The Lib Dems are essentially liberal; they have some fellow feeling with the aspirant well off (or should do), but have historically been the other side of the rich-poor divide – and find social conservatives and nationalists anathema.

But in 2010 the party had little choice.  In its own way Labour was on the wrong side of history too.  Labour is the party of big government, and its core constituency is public sector managers and workers, the quangocracy and the many organisations that feed off tax funding.  The unions are heavily associated with these same interest groups, so its historical alliance with them does not cause undue strain.  And just as the Tories marshal social conservatives to keep the show on the road, so Labour marshal those who depend on state handouts, without any real interest in curing them of their dependency.

The first decade of this century proved a happy time for Labour.  The economy grew steadily, increasing the tax take, allowing the government payroll, direct and indirect, to expand, as well as the net for all sorts of benefits.  To many within the party it must have seemed that they were on an unstoppable march to solving the country’s problems through government action.

But it was a castle being built on sand.  Economic growth was not built on substantial advances in productivity, but on a combination of debt and good luck.  We should note that most of the debt in question was in the private sector, but it is also true that government debt expanded more than was prudent.  The good luck (consciously exploited Labour’s leaders) was the expansion of China and India, and the gains from trade that followed as costs of manufactured goods in particular advanced at well below the general inflation rate.  In addition immigration from Poland and other central and east European countries stopped the British labour market from breaking down, and expanded the overall tax take, if not income per head (a matter of some controversy).  All this has come to an abrupt halt, so that we are being forced to unpick many of Labour’s advances.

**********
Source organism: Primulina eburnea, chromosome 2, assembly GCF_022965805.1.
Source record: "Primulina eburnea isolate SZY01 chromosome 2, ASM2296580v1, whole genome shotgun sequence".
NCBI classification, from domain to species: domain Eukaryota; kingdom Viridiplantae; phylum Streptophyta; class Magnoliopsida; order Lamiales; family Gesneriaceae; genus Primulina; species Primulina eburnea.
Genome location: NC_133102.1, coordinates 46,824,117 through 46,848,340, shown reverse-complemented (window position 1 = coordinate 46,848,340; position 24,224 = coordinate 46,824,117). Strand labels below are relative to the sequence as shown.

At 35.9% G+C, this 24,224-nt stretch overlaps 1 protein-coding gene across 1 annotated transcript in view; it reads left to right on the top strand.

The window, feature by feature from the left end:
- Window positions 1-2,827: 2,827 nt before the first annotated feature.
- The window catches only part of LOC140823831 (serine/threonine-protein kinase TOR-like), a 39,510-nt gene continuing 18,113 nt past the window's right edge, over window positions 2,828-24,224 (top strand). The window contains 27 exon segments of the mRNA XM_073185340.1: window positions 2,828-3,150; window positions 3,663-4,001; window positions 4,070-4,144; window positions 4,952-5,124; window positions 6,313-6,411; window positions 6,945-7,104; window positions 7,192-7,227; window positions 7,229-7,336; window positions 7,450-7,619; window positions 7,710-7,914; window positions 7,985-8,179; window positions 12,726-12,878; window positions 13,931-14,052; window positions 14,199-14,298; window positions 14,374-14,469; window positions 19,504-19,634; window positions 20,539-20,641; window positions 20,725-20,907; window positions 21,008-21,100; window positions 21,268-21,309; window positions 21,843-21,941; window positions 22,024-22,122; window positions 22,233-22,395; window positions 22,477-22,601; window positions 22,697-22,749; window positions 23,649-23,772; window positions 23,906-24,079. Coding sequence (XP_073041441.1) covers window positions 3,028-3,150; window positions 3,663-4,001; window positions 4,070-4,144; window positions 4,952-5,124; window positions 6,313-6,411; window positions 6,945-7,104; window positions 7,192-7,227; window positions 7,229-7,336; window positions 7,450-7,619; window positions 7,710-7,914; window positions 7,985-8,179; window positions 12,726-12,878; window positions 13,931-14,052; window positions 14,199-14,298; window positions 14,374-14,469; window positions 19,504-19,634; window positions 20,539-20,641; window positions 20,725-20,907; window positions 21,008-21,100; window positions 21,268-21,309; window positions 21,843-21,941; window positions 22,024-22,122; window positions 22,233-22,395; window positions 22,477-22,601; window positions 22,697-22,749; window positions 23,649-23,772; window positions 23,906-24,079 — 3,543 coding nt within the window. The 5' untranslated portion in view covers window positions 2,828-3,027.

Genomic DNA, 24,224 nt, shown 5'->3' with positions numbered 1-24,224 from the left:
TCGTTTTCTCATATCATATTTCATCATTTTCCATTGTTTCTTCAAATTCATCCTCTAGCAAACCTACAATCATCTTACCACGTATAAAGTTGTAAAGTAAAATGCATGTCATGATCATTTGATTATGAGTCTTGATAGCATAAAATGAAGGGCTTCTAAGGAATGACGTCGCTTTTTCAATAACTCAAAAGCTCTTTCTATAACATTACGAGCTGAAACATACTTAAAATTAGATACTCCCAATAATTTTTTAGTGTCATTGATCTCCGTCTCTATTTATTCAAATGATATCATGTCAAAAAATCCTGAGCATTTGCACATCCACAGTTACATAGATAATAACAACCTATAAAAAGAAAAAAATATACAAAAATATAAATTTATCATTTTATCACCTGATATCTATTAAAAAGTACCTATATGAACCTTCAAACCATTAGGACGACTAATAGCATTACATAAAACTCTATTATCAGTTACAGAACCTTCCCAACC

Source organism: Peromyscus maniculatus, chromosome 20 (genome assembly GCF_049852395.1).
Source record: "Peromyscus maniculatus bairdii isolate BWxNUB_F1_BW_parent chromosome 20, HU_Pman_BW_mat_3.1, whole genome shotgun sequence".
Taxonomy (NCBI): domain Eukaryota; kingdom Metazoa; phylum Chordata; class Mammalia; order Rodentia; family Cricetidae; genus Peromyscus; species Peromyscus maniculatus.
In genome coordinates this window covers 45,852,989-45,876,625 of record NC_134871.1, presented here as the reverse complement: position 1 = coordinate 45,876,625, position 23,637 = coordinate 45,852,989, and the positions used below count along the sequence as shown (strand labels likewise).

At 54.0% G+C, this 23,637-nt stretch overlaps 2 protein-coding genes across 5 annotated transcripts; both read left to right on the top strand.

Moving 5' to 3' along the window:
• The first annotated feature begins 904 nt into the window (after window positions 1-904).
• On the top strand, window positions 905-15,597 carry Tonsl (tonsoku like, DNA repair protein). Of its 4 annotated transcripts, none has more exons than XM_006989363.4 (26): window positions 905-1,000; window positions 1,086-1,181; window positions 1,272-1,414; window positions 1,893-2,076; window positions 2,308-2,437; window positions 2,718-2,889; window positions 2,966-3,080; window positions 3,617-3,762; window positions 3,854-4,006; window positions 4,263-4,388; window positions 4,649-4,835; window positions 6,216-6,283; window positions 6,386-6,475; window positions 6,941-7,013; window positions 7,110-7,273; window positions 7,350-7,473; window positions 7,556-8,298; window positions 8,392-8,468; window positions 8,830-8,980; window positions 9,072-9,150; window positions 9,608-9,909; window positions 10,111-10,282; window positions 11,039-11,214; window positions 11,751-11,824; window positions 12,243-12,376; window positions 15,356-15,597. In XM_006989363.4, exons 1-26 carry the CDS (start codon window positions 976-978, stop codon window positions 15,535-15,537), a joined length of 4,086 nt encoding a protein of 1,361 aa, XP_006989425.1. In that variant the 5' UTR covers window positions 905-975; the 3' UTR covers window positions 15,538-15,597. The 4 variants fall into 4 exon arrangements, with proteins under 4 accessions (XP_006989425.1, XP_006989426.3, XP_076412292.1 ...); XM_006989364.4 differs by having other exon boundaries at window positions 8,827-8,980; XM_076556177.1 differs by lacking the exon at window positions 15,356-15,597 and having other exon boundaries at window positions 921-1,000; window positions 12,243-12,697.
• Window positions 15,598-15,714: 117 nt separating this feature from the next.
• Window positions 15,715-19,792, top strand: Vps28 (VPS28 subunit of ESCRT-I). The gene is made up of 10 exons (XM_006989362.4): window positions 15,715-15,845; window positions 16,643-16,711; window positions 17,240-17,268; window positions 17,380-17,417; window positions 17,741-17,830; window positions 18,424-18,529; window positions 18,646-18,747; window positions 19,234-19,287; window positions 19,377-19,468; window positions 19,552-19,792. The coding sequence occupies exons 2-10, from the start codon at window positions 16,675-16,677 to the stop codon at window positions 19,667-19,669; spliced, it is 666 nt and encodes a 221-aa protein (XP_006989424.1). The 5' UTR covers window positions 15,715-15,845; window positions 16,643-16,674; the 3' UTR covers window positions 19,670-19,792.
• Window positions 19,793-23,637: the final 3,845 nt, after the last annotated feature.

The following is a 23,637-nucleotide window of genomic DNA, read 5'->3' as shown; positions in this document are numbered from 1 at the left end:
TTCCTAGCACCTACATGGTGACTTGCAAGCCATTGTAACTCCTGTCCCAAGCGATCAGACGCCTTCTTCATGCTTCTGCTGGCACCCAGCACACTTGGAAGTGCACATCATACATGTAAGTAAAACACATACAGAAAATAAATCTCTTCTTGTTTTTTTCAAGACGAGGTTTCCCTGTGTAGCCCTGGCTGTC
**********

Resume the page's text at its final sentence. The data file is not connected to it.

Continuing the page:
The shock to Labour supporters of finding that their dreams were built on air has been enormous.  In 2012 they still mostly don’t really seem to believe it; in 2010 they  were in such deep denial they were absolutely unfit to be in government, even in coalition.  There was no basis to work with the Lib Dems, whose general world view is somewhat closer to them than the Tories.  Given the financial crisis, a coalition with the Tories was easily the best option available to the Lib Dems, with the added benefit of the party learning how to take part in government.

How will things look in 2015, when the next General Election is due?  It is still a long way off, but another hung parliament looks quite likely.  Labour’s problem is not just that they are on the wrong side of history, it’s that most of the electorate realise it.  They instinctively know that Labour’s aspirations cannot be afforded, and that they have no real idea how genuine economic growth can be found, so their support is stuck.  But they should still advance from their lows in 2010, making a Tory outright win very difficult to pull off.

And what of the Lib Dems?  The general betting is that the party will fall back.  A near wipe-out is certainly within the range of possibility, but more likely is a significant loss of seats to, say, 30 or so (from the current 57).  The situation in Scotland, source of many Lib Dem seats, looks dire.  The consequence of this is that being part of a coalition is very difficult to make work.  It’s difficult enough with the current balance between the parties.  Could you really have a Deputy PM with just 30 seats? Offered a coalition by the Tories, the party would be wise to turn it down and let them make their way as best they could as a minority.  The financial crisis should not be anything like as severe as in 2010, so this will look a more realistic prospect.  Coalition with the Tories, especially with reduced moral and actual authority arising from a loss of parliamentary seats, is simply too toxic to continue.